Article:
While thousands of people were left in New Orleans after Katrina, many, many more left the city before the storm came/ It's going on three weeks now, and you have to wonder how these folks are getting along, living in a hotel gets really expensive, and Americans are not exactly world class savers. So how do you suppose these folks are paying the bill?
Well, it looks like they're charging it.
More on the flipside.
Their first week on the road, they charged $1,600 in food and hotel bills in Houston, about $400 worth of clothing, mostly from discount stores, and a couple hundred more on gasoline.
Jerry Alciatore splurged $1,200 on a laptop to keep in touch with employees of his small architectural firm, pushing the credit card bill to about $5,000. They'll soon have to make another mortgage payment on their house in Metarie, which was damaged but not destroyed by 3 feet of floodwater.
"I'm worried. We have about a one-month gap where my income will be cut off and so will my wife's," he said. "I have to see if my business is still going to be OK. We're going to be out of our house for maybe three months, but I have a mortgage payment every month, and now we have to rent an apartment."
I suspect that the Alciatores are far from alone in charging the basic necessities to get along until things get better, but even if these folks are able to go home, what are they going to be going home to? A lot of the jobs in the NOLA area simply no longer exist, they've been swept away with the black waters. These people are going to be trapped, because they have to have a job to pay the bills, and that just isn't going to be something that's there for a lot of people.
Not to minimalize the suffering of the people who were left behind, but suffering is nothing new to a lot of the poor folks that were stuck in the city. Their worldview expects that things aren't going to work out, that's just the way it's been. But a lot of the folks whe left earlier had something, they had the trappings of a middle class life, and they had the silent confidence that comes from having things turn out ok most of the time. That's all going to change. Theyve worked their way through their savings, and now they're charging their way into a whole heap of trouble. And they have to because they have no choice. But the recent changes in bankruptcy laws are only going to make it harder to escape the debt trap.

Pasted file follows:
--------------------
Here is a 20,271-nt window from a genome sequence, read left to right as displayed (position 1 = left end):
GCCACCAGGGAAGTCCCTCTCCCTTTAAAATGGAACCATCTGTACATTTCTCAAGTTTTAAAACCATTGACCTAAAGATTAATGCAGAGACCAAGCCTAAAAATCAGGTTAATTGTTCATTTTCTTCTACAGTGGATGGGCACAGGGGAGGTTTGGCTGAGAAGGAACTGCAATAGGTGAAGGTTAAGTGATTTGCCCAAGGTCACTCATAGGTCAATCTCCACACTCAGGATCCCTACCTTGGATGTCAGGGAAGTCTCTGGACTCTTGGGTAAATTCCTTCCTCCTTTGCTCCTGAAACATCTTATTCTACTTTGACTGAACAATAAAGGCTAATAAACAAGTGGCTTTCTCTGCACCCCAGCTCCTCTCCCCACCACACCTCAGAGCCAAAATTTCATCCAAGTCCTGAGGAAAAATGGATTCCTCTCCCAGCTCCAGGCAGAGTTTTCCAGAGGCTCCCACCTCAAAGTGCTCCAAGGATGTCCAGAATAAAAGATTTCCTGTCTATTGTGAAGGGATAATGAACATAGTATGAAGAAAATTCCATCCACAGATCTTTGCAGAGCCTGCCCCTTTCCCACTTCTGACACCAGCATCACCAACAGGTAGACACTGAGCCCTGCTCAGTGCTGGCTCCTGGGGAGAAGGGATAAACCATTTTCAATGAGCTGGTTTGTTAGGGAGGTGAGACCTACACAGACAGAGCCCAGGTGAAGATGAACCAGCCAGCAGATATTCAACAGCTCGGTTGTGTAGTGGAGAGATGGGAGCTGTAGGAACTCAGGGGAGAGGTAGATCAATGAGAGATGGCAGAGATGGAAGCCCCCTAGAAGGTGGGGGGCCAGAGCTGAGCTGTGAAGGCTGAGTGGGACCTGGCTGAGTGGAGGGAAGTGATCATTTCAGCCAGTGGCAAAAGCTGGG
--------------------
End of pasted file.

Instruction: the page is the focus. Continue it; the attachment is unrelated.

The Consumer Federation of America and other groups are lobbying Congress to delay the new bankruptcy law, which they opposed all along. A delay would help Katrina victims file for Chapter 7 bankruptcy protection under the old law, making it easier for them to wipe out most kinds of debt rather than set up a 3- or 5-year repayment plan.
"They turned the bankruptcy courts into collection agencies for credit card companies. That means there's less protection for victims of Katrina," said Elizabeth Warren, a bankruptcy law professor at Harvard and a critic of the new law.
The American Bankers Association is opposed to delaying the new law. Floyd Stoner, the group's executive director for congressional relations, said creditors and bankruptcy judges will treat hurricane victims sympathetically.
"If you lost all your assets, you're not going to have to repay part of your debt ... that will be even more true in a natural disaster like Hurricane Katrina," Stoner said.
I can only hope that Mr. Stoner isn't blowing smoke up our asses.